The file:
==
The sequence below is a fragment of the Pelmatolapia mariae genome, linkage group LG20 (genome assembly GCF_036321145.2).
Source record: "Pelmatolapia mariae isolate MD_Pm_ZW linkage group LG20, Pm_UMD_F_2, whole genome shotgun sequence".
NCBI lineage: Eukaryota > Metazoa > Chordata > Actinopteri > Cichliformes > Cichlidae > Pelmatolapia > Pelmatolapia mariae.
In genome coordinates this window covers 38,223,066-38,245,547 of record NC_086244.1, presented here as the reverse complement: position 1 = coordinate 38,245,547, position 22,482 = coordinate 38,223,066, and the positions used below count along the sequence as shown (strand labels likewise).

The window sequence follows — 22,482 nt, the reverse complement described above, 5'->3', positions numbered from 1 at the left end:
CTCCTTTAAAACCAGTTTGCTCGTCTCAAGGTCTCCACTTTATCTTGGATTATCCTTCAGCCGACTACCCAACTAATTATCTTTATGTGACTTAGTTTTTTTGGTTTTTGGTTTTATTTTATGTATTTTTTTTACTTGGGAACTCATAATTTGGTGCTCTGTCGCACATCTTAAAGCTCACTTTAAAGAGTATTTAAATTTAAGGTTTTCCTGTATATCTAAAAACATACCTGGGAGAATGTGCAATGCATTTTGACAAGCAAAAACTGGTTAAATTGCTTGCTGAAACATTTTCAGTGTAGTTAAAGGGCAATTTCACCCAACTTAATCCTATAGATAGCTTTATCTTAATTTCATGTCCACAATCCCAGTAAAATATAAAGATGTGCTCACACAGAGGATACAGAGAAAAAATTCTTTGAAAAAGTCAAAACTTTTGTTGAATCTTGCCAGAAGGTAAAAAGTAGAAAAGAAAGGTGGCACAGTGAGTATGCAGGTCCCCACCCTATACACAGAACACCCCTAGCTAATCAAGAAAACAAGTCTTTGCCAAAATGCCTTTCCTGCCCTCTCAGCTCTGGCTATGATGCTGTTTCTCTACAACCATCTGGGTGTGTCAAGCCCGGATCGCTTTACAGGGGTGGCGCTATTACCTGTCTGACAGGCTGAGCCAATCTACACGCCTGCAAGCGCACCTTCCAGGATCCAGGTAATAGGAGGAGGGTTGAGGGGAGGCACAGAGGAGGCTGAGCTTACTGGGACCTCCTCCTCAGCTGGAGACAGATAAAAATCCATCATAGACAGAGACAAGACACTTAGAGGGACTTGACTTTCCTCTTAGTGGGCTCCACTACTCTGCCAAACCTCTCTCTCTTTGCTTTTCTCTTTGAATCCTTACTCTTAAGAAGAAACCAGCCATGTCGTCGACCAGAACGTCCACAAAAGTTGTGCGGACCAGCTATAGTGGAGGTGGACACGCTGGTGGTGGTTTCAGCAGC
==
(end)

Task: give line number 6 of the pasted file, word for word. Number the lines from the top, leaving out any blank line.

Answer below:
CTCCTTTAAAACCAGTTTGCTCGTCTCAAGGTCTCCACTTTATCTTGGATTATCCTTCAGCCGACTACCCAACTAATTATCTTTATGTGACTTAGTTTTTTTGGTTTTTGGTTTTATTTTATGTATTTTTTTTACTTGGGAACTCATAATTTGGTGCTCTGTCGCACATCTTAAAGCTCACTTTAAAGAGTATTTAAATTTAAGGTTTTCCTGTATATCTAAAAACATACCTGGGAGAATGTGCAATGCATTTTGACAAGCAAAAACTGGTTAAATTGCTTGCTGAAACATTTTCAGTGTAGTTAAAGGGCAATTTCACCCAACTTAATCCTATAGATAGCTTTATCTTAATTTCATGTCCACAATCCCAGTAAAATATAAAGATGTGCTCACACAGAGGATACAGAGAAAAAATTCTTTGAAAAAGTCAAAACTTTTGTTGAATCTTGCCAGAAGGTAAAAAGTAGAAAAGAAAGGTGGCACAGTGAGTATGCAGGTCCCCACCCTATACACAGAACACCCCTAGCTAATCAAGAAAACAAGTCTTTGCCAAAATGCCTTTCCTGCCCTCTCAGCTCTGGCTATGATGCTGTTTCTCTACAACCATCTGGGTGTGTCAAGCCCGGATCGCTTTACAGGGGTGGCGCTATTACCTGTCTGACAGGCTGAGCCAATCTACACGCCTGCAAGCGCACCTTCCAGGATCCAGGTAATAGGAGGAGGGTTGAGGGGAGGCACAGAGGAGGCTGAGCTTACTGGGACCTCCTCCTCAGCTGGAGACAGATAAAAATCCATCATAGACAGAGACAAGACACTTAGAGGGACTTGACTTTCCTCTTAGTGGGCTCCACTACTCTGCCAAACCTCTCTCTCTTTGCTTTTCTCTTTGAATCCTTACTCTTAAGAAGAAACCAGCCATGTCGTCGACCAGAACGTCCACAAAAGTTGTGCGGACCAGCTATAGTGGAGGTGGACACGCTGGTGGTGGTTTCAGCAGC